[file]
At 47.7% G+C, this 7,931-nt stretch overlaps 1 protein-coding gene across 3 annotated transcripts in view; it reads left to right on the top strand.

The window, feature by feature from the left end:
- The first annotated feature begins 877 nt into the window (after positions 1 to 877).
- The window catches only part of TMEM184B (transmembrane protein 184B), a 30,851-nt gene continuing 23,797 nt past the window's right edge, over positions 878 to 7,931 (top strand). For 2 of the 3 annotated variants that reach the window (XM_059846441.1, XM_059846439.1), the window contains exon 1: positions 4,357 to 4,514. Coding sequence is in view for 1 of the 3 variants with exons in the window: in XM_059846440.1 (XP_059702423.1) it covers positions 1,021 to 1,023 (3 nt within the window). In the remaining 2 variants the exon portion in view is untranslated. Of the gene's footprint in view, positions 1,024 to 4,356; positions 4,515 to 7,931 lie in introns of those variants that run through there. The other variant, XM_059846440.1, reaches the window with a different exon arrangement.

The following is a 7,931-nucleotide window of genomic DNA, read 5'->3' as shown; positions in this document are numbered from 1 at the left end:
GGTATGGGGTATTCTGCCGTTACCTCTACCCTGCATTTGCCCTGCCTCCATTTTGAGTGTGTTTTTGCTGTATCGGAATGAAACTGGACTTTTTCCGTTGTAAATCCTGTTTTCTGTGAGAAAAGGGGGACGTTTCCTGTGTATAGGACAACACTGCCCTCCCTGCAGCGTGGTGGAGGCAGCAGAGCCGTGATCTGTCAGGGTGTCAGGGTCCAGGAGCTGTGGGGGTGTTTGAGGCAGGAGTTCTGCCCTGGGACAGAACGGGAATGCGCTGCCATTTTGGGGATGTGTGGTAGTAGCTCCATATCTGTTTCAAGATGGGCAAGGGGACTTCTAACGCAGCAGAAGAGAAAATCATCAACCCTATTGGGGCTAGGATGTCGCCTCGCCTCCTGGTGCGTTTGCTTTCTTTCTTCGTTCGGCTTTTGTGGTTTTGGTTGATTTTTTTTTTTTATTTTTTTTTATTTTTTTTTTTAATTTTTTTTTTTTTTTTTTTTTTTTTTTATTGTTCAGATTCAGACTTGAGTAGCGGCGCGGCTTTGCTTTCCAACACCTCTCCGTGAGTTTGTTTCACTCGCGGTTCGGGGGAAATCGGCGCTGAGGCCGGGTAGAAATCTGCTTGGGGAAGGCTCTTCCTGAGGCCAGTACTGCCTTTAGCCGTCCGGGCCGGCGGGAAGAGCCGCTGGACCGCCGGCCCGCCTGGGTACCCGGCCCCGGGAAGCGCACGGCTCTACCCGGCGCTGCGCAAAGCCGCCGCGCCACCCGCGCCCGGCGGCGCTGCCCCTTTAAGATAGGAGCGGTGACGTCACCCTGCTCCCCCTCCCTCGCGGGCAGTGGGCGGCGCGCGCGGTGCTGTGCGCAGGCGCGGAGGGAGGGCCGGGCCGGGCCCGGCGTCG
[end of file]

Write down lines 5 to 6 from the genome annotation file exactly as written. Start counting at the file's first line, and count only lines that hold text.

The following is a 7,931-nucleotide window of genomic DNA, read 5'->3' as shown; positions in this document are numbered from 1 at the left end:
GGTATGGGGTATTCTGCCGTTACCTCTACCCTGCATTTGCCCTGCCTCCATTTTGAGTGTGTTTTTGCTGTATCGGAATGAAACTGGACTTTTTCCGTTGTAAATCCTGTTTTCTGTGAGAAAAGGGGGACGTTTCCTGTGTATAGGACAACACTGCCCTCCCTGCAGCGTGGTGGAGGCAGCAGAGCCGTGATCTGTCAGGGTGTCAGGGTCCAGGAGCTGTGGGGGTGTTTGAGGCAGGAGTTCTGCCCTGGGACAGAACGGGAATGCGCTGCCATTTTGGGGATGTGTGGTAGTAGCTCCATATCTGTTTCAAGATGGGCAAGGGGACTTCTAACGCAGCAGAAGAGAAAATCATCAACCCTATTGGGGCTAGGATGTCGCCTCGCCTCCTGGTGCGTTTGCTTTCTTTCTTCGTTCGGCTTTTGTGGTTTTGGTTGATTTTTTTTTTTTATTTTTTTTTATTTTTTTTTTTAATTTTTTTTTTTTTTTTTTTTTTTTTTTATTGTTCAGATTCAGACTTGAGTAGCGGCGCGGCTTTGCTTTCCAACACCTCTCCGTGAGTTTGTTTCACTCGCGGTTCGGGGGAAATCGGCGCTGAGGCCGGGTAGAAATCTGCTTGGGGAAGGCTCTTCCTGAGGCCAGTACTGCCTTTAGCCGTCCGGGCCGGCGGGAAGAGCCGCTGGACCGCCGGCCCGCCTGGGTACCCGGCCCCGGGAAGCGCACGGCTCTACCCGGCGCTGCGCAAAGCCGCCGCGCCACCCGCGCCCGGCGGCGCTGCCCCTTTAAGATAGGAGCGGTGACGTCACCCTGCTCCCCCTCCCTCGCGGGCAGTGGGCGGCGCGCGCGGTGCTGTGCGCAGGCGCGGAGGGAGGGCCGGGCCGGGCCCGGCGTCG